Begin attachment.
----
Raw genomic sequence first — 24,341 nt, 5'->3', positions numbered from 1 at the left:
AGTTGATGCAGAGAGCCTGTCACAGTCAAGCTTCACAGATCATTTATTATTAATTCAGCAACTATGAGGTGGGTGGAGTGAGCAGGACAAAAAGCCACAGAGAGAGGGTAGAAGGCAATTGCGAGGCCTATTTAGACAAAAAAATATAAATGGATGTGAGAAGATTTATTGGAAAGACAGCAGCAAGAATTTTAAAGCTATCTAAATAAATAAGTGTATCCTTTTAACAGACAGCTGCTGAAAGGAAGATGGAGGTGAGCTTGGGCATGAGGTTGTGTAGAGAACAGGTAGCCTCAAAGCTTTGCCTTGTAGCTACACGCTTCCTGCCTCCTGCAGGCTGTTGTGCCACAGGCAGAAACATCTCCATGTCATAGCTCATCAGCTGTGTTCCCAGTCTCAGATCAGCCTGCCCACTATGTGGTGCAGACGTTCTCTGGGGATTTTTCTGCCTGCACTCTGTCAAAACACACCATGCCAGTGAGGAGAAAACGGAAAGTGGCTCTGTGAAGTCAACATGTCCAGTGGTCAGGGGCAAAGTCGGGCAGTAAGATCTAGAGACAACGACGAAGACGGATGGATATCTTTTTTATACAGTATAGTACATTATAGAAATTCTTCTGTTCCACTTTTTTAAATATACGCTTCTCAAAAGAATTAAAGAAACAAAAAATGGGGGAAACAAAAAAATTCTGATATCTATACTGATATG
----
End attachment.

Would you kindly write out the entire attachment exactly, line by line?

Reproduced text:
Raw genomic sequence first — 24,341 nt, 5'->3', positions numbered from 1 at the left:
AGTTGATGCAGAGAGCCTGTCACAGTCAAGCTTCACAGATCATTTATTATTAATTCAGCAACTATGAGGTGGGTGGAGTGAGCAGGACAAAAAGCCACAGAGAGAGGGTAGAAGGCAATTGCGAGGCCTATTTAGACAAAAAAATATAAATGGATGTGAGAAGATTTATTGGAAAGACAGCAGCAAGAATTTTAAAGCTATCTAAATAAATAAGTGTATCCTTTTAACAGACAGCTGCTGAAAGGAAGATGGAGGTGAGCTTGGGCATGAGGTTGTGTAGAGAACAGGTAGCCTCAAAGCTTTGCCTTGTAGCTACACGCTTCCTGCCTCCTGCAGGCTGTTGTGCCACAGGCAGAAACATCTCCATGTCATAGCTCATCAGCTGTGTTCCCAGTCTCAGATCAGCCTGCCCACTATGTGGTGCAGACGTTCTCTGGGGATTTTTCTGCCTGCACTCTGTCAAAACACACCATGCCAGTGAGGAGAAAACGGAAAGTGGCTCTGTGAAGTCAACATGTCCAGTGGTCAGGGGCAAAGTCGGGCAGTAAGATCTAGAGACAACGACGAAGACGGATGGATATCTTTTTTATACAGTATAGTACATTATAGAAATTCTTCTGTTCCACTTTTTTAAATATACGCTTCTCAAAAGAATTAAAGAAACAAAAAATGGGGGAAACAAAAAAATTCTGATATCTATACTGATATG